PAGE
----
Training of Trainers: Tier 1
This training for Tier I Team trainers is designed to support participants through a training and coaching process of Tier I Team training. There will be readiness steps including a webinar and a full day prior to the Tier I Team training. There will also be follow-up webinars and co-training opportunities to insure fluency and fidelity.
Who Should Participate
District Coaches or Coordinators who have experience coaching Tier I Teams in PBIS implementation
Individual interested in become a trainer for PBIS Tier I Team training in their district or region who have experience with implementation, data collection and the problem solving process
Participation in Tier I Trainer of Trainers will support school/district based staff to be social-emotional leaders.
Participants will gain a deep understanding of PBIS, SEL, and TIPs and be able to support high-fidelity implementation of Tier I PBIS through training, professional development and ongoing support.
Participants will be trained to assist teams to use data to select evidence based practices and coach teams to support practices with school and/or district staff
The trainer of trainer’s model will support the school/district based staff through initial professional development and ongoing work in professional learning communities with other trainer of trainers to engage in problem solving, cycles of inquiry and knowledge development to support implementation at the school/district level.
Participants will reflect on and refine skills for training delivery
What is Included in the Model
Participate in 1 readiness webinar
Participate in 3 days of Tier 1 Team training (during Summer Virtual Cohort Training)
Participate in follow-up TOT webinars for content fluency
Participate in ongoing Community of Practice webinars with fellow TOT participants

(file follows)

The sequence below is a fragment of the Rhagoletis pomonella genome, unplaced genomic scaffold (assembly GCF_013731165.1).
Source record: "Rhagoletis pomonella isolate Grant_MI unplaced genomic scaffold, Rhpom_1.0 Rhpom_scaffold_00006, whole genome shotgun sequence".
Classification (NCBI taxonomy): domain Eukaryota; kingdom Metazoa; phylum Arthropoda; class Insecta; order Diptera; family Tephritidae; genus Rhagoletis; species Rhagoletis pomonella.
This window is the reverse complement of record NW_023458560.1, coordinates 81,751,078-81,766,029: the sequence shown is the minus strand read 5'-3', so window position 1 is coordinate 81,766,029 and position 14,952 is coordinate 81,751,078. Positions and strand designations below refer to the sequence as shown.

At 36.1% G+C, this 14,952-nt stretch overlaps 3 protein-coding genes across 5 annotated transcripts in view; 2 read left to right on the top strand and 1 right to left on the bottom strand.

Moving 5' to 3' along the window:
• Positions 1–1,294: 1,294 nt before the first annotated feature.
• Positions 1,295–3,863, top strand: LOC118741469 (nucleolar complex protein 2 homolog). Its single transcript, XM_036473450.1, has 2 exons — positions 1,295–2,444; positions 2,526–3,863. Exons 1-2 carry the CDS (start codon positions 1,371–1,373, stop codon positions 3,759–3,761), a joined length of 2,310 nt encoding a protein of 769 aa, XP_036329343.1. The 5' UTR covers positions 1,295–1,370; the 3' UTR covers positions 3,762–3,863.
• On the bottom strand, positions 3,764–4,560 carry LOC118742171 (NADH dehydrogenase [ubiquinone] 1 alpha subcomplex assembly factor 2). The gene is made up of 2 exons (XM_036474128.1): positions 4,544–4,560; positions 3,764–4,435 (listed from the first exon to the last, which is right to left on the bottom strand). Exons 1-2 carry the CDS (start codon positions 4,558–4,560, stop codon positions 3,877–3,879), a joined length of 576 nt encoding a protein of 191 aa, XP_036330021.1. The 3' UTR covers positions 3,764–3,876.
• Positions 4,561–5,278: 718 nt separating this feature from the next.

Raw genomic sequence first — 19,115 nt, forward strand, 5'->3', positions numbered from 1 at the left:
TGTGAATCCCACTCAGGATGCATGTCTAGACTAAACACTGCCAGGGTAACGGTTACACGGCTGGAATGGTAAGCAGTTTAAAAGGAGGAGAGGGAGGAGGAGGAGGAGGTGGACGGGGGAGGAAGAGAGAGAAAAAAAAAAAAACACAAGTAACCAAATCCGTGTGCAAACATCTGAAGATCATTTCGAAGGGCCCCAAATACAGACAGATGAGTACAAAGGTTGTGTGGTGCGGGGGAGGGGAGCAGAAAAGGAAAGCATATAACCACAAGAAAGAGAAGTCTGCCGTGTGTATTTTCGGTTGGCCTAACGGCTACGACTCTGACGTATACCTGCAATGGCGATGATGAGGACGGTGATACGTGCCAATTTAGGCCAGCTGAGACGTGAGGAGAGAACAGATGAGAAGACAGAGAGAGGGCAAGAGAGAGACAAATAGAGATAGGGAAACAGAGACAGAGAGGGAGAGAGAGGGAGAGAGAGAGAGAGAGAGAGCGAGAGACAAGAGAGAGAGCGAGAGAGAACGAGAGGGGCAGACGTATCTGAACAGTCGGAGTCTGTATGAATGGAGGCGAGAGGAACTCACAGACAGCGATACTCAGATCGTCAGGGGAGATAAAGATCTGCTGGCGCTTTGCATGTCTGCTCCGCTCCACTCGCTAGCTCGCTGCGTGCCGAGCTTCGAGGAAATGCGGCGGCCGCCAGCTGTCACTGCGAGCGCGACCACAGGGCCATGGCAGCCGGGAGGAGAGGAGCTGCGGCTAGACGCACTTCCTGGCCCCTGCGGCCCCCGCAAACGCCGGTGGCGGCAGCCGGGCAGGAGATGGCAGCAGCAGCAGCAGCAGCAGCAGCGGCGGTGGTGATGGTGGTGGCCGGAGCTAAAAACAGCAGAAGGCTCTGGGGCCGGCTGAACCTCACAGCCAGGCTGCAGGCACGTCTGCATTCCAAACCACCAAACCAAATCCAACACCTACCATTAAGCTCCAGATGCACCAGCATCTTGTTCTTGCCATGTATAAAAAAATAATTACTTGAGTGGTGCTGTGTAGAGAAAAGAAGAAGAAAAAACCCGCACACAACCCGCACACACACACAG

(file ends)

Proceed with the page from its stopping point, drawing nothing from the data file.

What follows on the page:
Participate in individualized planning webinar prior to co-training
Participate/co-train in one additional Institute Tier I team training (winter, or summer 2022)
Participate in webinars in spring 2022 for coaching and evaluation fluency
Assessment/evaluation of Training experience
Create a concrete action plan for training in district
Why Should We Participate
While initial training helps support teams in understanding and/or improving their knowledge and capacity related to Tier I installation, teams that receive ongoing support increase the likelihood of high fidelity implementation. As schools encounter setbacks, have questions, need support, systems have been established to support the team in problem solving, capacity building and delivering on action planning while continuously measuring outcomes. Having a highly trained school or district coach can support ongoing improvement of team implementation.
We know the strong positive correlation between behavior problems and low academic achievement (Gest et. al., 2005; Landrum et al., 2003)
We know that behavior problems can cause disruption in academic engagement. As a result, students may display lower levels of academic achievement due to a lack of engagement compared to students in a highly engaged class showing fewer behavior difficulties (Caldwell, Darling,Payne, & Dowdy,1999).
We know that the PBIS framework is supported by research spanning decades (Center on PBIS, 2020). Study after study confirms the positive impact these systems and practices have on improving student outcomes. The evaluation brief, "Is School-wide Positive Behavior Support an Evidence-based Practice?” (Horner, Sugai, & Lewis, 2020) and the article "Examining the Evidence Base for School-wide Positive Behavior Support” (Horner, Sugai, & Anderson, 2010)3 each lay out some of the research and provide additional resources to explore the topic further.
We know that ongoing job embedded professional development is necessary to provide educators with the skills, time and feedback necessary to implement new practices(Joyce and Showers, 2002; Darling-Hammond, 2012). Quality of teaching is the strongest school-based factor that can improve student learning and achievement (Hanushek, 2011; Nye, Konstantopoulos, and Hedges, 2004; Rivkin, Hanushek, and Kain, 2005). School Leadership is second only to teaching among school-based factors that have been shown to positively impact student achievement, and this factor is especially effective in traditionally underserved schools (Leithwood, Seashore Louis, Anderson, and Wahlstrom, 2004).
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